Revised RV park approved

Mandy Conner, left, co-owner of the planned Appalachia Ridge RV park next to the Museum of Appalachia, and Mark Watson, construction manager, present revised plans to the Norris Planning Commission on Monday. Commissioners included, from left, Chairman Joe Fee- man, Councilman Will Grinder and Loy Johnson. (photo:G. Chambers Williams III )
Work could begin soon on construction of the buildings and other amenities of the campground/recreational-vehicle park planned for property adjoining the Museum of Appalachia, after final plans for the facility were approved Monday night.

After presentation of revised plans for the RV park by the developers, members of the Norris Planning Commission voted to allow the project to proceed.

But the owners still must obtain a building permit from the city before work can start.

City planner Kathryn Baldwin said she believed the project was ready to move forward.

“I recommend approval,” she said.

“They’ve done a good job.”

Mayor Chris Mitchell, who also sits on the Planning Commission, said after the meeting: “I’m excited for the success of their project.”

The commission approved the revised plans on a unanimous vote.

The RV park already is three months past its originally planned opening date, with grading of the property the only work done on the site so far – nearly a year after the official groundbreaking.

But Mandy Conner, one of the Sevierville-based developers of the park, said last month that they now hope to have the facility, which will be called Appalachia Ridge, open for business early next summer.

She led the presentation to the Planning Commission on Monday night, along with Mark Watson, a former Gatlinburg building inspector, who has joined the project as construction manager. Also on hand from the ownership group was Mike Hale.

Conner said Tuesday morning that the plans still call for 109 RV/camping spots, five “glamping” tents, two treehouses and three tiny homes.

Grading on the 17.5-acre site just to the west rear of the Museum of Appalachia on Andersonville Highway in Norris began last September, but work seemed to be at a standstill for the past several months, with a large expanse of bare, red dirt visible as visitors enter the museum property.

“We have not stopped working on it,” Conner said. “It seems like we haven’t been working on it, but we have. We got the grading permit, and the grading process did take longer than our projected timeline. We were working with local utilities to access water, sewer and electrical service.

Conner said besides delays in the grading work, the death of museum founder John Rice Irwin earlier this year caused a delay in getting one of the land leases approved. Irwin was the listed owner of one of the two tracts the RV park is being built on.

The owners are Mandy Conner and her husband, Jimbo Conner, along with Mike Hale and his wife, Jessica Hale. The four are already partners in The Ridge Outdoor Resort in Sevierville, after which the Norris campground will be patterned.

Mandy Conner said after last September’s groundbreaking that the group chose the name Appalachia Ridge to signify its connection to the adjacent Museum of Appalachia and the existing RV park they own in Sevierville.

Initial plans for the park were approved in August 2021 by the city of Norris, after the land was rezoned in May to allow the facility on property next to the museum, owned by the founding family of the museum.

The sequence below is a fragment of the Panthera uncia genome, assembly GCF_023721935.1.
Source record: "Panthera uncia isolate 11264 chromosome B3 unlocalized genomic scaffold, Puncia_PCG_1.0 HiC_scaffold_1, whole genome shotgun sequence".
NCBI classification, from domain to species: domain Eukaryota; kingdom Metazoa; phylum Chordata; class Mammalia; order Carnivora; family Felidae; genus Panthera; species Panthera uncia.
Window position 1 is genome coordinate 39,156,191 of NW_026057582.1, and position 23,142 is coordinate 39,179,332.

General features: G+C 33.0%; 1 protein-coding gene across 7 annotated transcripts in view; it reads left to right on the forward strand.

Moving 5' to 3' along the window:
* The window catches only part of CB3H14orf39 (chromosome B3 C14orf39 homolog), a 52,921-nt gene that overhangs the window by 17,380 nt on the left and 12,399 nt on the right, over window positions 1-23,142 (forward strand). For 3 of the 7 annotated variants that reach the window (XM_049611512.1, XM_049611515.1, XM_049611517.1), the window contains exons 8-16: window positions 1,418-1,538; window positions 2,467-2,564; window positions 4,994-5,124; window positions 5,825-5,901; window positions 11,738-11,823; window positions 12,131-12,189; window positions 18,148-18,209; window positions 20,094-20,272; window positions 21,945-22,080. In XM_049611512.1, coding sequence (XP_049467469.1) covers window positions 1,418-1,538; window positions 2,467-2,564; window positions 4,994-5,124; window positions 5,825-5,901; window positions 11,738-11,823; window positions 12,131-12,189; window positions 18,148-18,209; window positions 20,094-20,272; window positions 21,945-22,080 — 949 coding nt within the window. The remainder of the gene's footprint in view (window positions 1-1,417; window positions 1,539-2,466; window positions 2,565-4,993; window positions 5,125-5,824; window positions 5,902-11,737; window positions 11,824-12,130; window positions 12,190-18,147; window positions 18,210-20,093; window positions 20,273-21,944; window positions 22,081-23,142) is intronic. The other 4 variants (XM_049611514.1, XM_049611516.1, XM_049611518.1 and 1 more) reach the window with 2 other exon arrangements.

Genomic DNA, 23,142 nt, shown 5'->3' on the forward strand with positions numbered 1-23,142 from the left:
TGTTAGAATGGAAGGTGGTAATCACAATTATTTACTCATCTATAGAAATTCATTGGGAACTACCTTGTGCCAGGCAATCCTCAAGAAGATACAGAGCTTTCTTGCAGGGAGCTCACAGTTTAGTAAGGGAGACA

“We’re excited to see the project get underway,” Lindsey Gallaher, who is serving as the Irwin family’s spokesperson for the RV park, said after the groundbreaking. She is the granddaughter of the late museum founder John Rice Irwin, and daughter of Elaine Irwin Meyer, the museum’s president.

“Our goal is to really enhance the museum in Norris,” she said. “And we want to offer a really good camping experience to people traveling in the area. We believe it’s such a beautiful setting.”

Appalachia Ridge would bring the first overnight accommodations to the museum area, along Andersonville Highway in the Bethel community on land that was annexed by Norris about 10 years ago.

The Norris City Council in May 2021 approved rezoning the land for the park/campground from S-2 (Scenic Highway District) to general commercial (C-2), over objections of the city’s planning and zoning board, which had initially denied the request.

That rezoning covers the address 2819 Andersonville Highway, which includes two tracts comprising about 17.5 acres adjacent to the museum.

The rezoned area sits between the museum and Scruggs Cemetery Lane, behind a stone wall, on land the museum has used for overflow parking during special events. It sits back from Andersonville Highway, and would be accessible only through the museum’s entrance road.

The two pieces of property are Tract 132 on the Anderson County property map, a total of four acres, with Elaine Meyer listed as the owner; and Tract 13, part of which would provide the rest of the 17.5 acres for the RV park. But not all of that tract would be used for the park. Owners of Tract 13 were listed on county records as “John Rice Irwin and others.”

The City Council overruled the Planning Commission during the April 2021 meeting and voted for the rezoning ordinance on first reading, with every council member speaking in favor of the move.

They noted that the land along Andersonville Highway where the museum is located was zoned commercial before the city of Norris annexed it several years ago, and they said it was common knowledge that the city annexed that area in anticipation of commercial development.